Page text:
Our Lord’s walking on water in the middle of a storm was one of the miracles he performed while he lived among us in human form. The miracle spoke to his disciples of his power, and it says the same to us today when we are beset and besieged by life’s storms.
Before this event, Jesus had taken his disciples to a solitary place to rest from a time of strenuous ministry. But the eager multitudes followed them.
As the day drew toward evening, Jesus miraculously fed five thousand men by multiplying five loaves and two fish to provide more than enough to satisfy the hunger of the throng (Mark 6:35-44).
He then immediately directed his disciples to board their boat and leave for the other side of the lake. At the same time, he left them and went up on a mountainside to pray.
As darkness settled, the disciples were already three or more miles from shore (John 6:19). A fierce wind suddenly buffeted them, forcing them to pull at full strength on the oars. They were in disaster mode, and they understood the risk of death on this lake whenever the winds whipped it with a sudden fury.
Mark tells us that, from his place of prayer, Jesus saw the disciples straining at their oars. It appears that he let them struggle for a time, because not until about three in the morning did he go out to them walking on the water.
When they saw him walking through the thrashing waves and spray he appeared to them to be a ghost. They cried out in fear.
Jesus called out to calm their fears. “Take courage,” he said. “It is I. Do not be afraid” (Mark 6: 50b). Then he climbed into the boat and the wind died down.
There are things about this story that could be baffling. We gain some insight by comparing the report of this same miracle in three of the four Gospel accounts.
For example, Mark tells us that while they were on land together after the feeding of the five thousand, immediately Jesus made his disciples get into the boat (Mark 6:45). This was not a suggestion, but a command. We wonder, therefore, if Jesus intended them to experience this dangerous windstorm.
The Apostle John may provide the answer. He notes that the miraculous feeding had prompted the crowds to say: “Surely this is the Prophet who is to come into the world” (John 6:14). And subsequently, he tells us: “Jesus, knowing that [the throng] intended to come and make him king by force, withdrew again to a mountain by himself” (6:15).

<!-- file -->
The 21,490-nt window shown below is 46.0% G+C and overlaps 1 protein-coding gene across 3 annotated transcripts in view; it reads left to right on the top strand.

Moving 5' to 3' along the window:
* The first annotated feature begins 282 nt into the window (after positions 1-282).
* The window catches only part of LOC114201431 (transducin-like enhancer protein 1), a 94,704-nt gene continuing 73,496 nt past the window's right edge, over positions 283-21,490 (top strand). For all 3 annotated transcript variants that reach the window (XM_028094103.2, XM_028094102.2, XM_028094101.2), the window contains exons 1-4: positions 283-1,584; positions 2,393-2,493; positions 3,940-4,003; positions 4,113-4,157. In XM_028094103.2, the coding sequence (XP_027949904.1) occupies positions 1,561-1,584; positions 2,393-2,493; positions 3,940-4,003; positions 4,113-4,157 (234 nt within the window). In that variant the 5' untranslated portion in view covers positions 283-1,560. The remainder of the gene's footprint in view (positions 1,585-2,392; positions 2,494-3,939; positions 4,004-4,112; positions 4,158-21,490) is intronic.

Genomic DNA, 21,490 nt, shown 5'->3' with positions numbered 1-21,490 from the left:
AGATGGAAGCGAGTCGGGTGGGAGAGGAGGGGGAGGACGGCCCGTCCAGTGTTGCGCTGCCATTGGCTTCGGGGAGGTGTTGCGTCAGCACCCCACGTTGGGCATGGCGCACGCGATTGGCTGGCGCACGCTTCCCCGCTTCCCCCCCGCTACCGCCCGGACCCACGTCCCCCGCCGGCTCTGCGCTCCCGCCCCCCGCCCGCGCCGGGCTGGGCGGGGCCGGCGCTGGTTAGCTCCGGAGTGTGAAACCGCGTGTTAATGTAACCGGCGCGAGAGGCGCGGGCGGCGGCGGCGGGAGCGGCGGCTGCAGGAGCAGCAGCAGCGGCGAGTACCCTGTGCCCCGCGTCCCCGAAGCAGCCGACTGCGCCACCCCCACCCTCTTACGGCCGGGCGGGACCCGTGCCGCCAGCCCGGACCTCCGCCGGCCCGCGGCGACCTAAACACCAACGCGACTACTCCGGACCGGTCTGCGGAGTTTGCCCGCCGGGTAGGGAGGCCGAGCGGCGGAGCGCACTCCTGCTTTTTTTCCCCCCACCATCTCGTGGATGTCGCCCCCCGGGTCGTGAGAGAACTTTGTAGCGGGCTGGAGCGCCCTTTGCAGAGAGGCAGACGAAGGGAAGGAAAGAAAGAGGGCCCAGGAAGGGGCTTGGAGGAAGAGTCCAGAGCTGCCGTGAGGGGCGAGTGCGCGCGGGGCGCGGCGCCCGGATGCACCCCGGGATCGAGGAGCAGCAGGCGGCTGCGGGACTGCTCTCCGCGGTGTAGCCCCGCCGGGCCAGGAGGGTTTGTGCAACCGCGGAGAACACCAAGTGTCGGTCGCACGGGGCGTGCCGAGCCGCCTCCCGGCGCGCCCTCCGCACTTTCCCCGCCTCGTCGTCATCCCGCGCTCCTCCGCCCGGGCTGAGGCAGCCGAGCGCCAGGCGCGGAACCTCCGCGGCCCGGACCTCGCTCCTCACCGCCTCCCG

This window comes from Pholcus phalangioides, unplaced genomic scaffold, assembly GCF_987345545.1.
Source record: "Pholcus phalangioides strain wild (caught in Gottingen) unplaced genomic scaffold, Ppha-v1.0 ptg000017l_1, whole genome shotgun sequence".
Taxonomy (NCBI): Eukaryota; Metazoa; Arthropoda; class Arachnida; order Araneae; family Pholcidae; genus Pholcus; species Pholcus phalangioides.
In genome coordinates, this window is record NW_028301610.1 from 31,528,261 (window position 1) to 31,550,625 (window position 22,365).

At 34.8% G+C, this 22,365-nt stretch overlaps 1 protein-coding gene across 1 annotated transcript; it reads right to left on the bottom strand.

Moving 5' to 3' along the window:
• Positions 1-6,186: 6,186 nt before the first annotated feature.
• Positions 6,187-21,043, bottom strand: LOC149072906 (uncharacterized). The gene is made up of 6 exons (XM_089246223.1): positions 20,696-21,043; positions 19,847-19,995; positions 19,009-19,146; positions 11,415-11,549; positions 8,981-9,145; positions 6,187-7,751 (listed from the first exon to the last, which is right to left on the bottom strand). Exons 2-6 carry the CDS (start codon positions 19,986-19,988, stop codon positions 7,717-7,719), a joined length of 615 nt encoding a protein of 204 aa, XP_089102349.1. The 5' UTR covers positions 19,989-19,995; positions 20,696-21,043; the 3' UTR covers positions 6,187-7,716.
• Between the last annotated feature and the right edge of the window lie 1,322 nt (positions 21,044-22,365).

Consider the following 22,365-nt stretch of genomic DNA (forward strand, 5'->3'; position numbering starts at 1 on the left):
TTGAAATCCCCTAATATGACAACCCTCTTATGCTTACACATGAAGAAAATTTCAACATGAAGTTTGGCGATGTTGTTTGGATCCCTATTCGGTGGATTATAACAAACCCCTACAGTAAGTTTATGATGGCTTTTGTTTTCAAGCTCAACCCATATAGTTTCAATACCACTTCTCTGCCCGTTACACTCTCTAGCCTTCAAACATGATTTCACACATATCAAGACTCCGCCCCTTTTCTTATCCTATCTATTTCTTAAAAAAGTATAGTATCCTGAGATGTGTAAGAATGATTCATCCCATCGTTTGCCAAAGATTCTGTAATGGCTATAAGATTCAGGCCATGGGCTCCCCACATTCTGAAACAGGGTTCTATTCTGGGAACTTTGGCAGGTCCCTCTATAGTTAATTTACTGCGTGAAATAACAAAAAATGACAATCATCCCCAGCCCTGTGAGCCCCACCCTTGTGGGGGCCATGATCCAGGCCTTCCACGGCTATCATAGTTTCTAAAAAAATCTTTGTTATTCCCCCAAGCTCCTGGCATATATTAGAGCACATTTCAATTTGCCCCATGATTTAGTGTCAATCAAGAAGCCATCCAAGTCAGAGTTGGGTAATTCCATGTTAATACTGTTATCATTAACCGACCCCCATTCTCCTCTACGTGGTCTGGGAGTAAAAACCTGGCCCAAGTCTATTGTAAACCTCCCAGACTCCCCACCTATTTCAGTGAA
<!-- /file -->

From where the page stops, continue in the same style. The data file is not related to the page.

It was apparently a dangerous moment for the disciples. They had on occasion revealed their carnal desire to be officials in an earthly kingdom. If the idea the people were pondering should succeed — to make Jesus their king — this might bring about the destruction of Israel by Roman rulers. And it didn’t fit with Jesus’ plan to lay down his life for humankind. Could it be that their peril in a storm was safer than their safety on dry land?
One wonders if there are times when, in his sovereign wisdom, God sees we would be safer facing a tempest than being in an unthreatening, comfortable place where strong temptations might overcome us.
When it comes to our Lord’s watching over us there may be a lesson in all this for every committed believer. Caught on the stormy seas of life, we are under his watchful care even when we are not aware of it.
We might say, “Our Lord always has the ability to see us, whatever the circumstance. Neither darkness, nor storm, nor passing of time, nor even the passing of two thousand years, have done anything to reduce his power.”
Jesus has told us as much in his own words: “Surely,” he says to his followers down through the ages, “I am with you always, even to the very end of the age” (Matthew 28:20b).
What greater assurance do we need than that?
Photo credit: Ben Salter (via flickr.com)